Software helps design instrument arrays
SolidWorks’ Cosmos design analysis software is helping a marine research institute develop instrumentation that can withstand ocean depths of up to 13,000 ft (4,000 m).
SolidWorks ’ Cosmos design analysis software is helping a marine research institute develop instrumentation that can withstand ocean depths of up to 13,000 ft (4,000 m).
Monterey Bay Aquarium Research Institute (MBARI), established by Hewlett-Packard co-founder David Packard, conducts advanced research in the deep waters of California’s Monterey Bay. The institute’s core engineering group works with researchers to design instruments and remote-controlled submersible exploration vehicles using CosmosWorks design analysis software and SolidWorks 3-D mechanical design software.
Engineers design the equipment in SolidWorks, then use CosmosWorks to determine if it will withstand water pressure and function as intended. CosmosWorks allows various loads to be applied on designs to simulate their behavior as physical objects. The action significantly reduces the number of prototypes needed to detect and repair mistakes. The software’s fluid dynamics analysis features help determine how the heat generated by the electronics affects the design.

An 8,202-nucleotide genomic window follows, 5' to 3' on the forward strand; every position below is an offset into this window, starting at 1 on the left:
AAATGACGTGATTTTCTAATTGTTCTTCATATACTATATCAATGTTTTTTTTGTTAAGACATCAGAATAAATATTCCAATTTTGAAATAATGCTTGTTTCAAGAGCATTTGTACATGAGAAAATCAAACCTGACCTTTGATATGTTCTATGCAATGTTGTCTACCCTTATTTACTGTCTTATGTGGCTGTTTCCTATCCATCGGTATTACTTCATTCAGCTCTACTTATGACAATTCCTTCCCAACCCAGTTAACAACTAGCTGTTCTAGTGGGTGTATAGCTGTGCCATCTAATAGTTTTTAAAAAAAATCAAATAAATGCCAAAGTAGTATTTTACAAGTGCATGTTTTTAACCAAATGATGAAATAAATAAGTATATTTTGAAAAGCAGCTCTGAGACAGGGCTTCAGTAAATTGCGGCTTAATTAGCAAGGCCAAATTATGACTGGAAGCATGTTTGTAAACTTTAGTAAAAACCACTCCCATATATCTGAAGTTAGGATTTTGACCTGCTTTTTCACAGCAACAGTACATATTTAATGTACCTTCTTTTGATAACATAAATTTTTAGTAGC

MBARI designs and produces an average of 50 new instruments a year and modifies and maintains existing equipment. Products for undersea exploration must be designed by balancing strength and weight to handle extreme conditions using as little material as possible. Among products maintained by the group is a remotely operated submersible vehicle rated for 13,000 ft (4,000 m) with an instrument package that has to withstand 6,000 psi (414 bar).
MBARI is a private, non-profit research center employing approximately 200. MBARI scientists propose and execute experimental and theoretical studies in ocean sciences, and work in partnership with engineers and operations staff to develop or adapt supporting technology. SolidWorks Corp. develops and markets software for mechanical design, analysis, and product data management.
—Jeanine Katzel, senior editor, Control Engineering, firstname.lastname@example.org